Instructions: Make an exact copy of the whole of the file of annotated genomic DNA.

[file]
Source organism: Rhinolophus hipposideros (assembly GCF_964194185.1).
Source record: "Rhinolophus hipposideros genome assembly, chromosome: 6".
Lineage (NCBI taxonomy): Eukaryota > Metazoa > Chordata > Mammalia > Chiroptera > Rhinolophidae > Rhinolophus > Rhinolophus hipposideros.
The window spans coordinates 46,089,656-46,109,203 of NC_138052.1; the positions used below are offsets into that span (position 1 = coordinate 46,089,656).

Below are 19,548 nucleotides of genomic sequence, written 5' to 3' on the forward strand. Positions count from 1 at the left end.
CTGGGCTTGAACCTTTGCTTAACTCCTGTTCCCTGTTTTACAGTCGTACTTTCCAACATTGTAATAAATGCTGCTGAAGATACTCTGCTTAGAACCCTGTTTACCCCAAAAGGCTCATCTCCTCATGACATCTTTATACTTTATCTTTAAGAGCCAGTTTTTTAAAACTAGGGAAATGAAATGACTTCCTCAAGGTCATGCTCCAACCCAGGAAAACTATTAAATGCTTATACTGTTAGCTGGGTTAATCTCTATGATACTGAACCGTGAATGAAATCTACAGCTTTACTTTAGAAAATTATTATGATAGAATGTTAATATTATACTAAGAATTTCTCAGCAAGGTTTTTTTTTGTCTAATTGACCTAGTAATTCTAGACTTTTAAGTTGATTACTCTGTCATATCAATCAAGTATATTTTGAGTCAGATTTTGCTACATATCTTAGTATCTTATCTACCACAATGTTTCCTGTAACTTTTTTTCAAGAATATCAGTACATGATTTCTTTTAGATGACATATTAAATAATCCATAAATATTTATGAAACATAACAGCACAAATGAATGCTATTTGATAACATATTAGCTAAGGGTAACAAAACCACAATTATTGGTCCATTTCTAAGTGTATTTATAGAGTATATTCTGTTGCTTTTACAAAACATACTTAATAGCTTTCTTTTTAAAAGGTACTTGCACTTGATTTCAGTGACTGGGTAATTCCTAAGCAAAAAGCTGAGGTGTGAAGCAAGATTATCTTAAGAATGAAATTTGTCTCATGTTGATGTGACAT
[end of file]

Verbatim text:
Source organism: Rhinolophus hipposideros (assembly GCF_964194185.1).
Source record: "Rhinolophus hipposideros genome assembly, chromosome: 6".
Lineage (NCBI taxonomy): Eukaryota > Metazoa > Chordata > Mammalia > Chiroptera > Rhinolophidae > Rhinolophus > Rhinolophus hipposideros.
The window spans coordinates 46,089,656-46,109,203 of NC_138052.1; the positions used below are offsets into that span (position 1 = coordinate 46,089,656).

Below are 19,548 nucleotides of genomic sequence, written 5' to 3' on the forward strand. Positions count from 1 at the left end.
CTGGGCTTGAACCTTTGCTTAACTCCTGTTCCCTGTTTTACAGTCGTACTTTCCAACATTGTAATAAATGCTGCTGAAGATACTCTGCTTAGAACCCTGTTTACCCCAAAAGGCTCATCTCCTCATGACATCTTTATACTTTATCTTTAAGAGCCAGTTTTTTAAAACTAGGGAAATGAAATGACTTCCTCAAGGTCATGCTCCAACCCAGGAAAACTATTAAATGCTTATACTGTTAGCTGGGTTAATCTCTATGATACTGAACCGTGAATGAAATCTACAGCTTTACTTTAGAAAATTATTATGATAGAATGTTAATATTATACTAAGAATTTCTCAGCAAGGTTTTTTTTTGTCTAATTGACCTAGTAATTCTAGACTTTTAAGTTGATTACTCTGTCATATCAATCAAGTATATTTTGAGTCAGATTTTGCTACATATCTTAGTATCTTATCTACCACAATGTTTCCTGTAACTTTTTTTCAAGAATATCAGTACATGATTTCTTTTAGATGACATATTAAATAATCCATAAATATTTATGAAACATAACAGCACAAATGAATGCTATTTGATAACATATTAGCTAAGGGTAACAAAACCACAATTATTGGTCCATTTCTAAGTGTATTTATAGAGTATATTCTGTTGCTTTTACAAAACATACTTAATAGCTTTCTTTTTAAAAGGTACTTGCACTTGATTTCAGTGACTGGGTAATTCCTAAGCAAAAAGCTGAGGTGTGAAGCAAGATTATCTTAAGAATGAAATTTGTCTCATGTTGATGTGACAT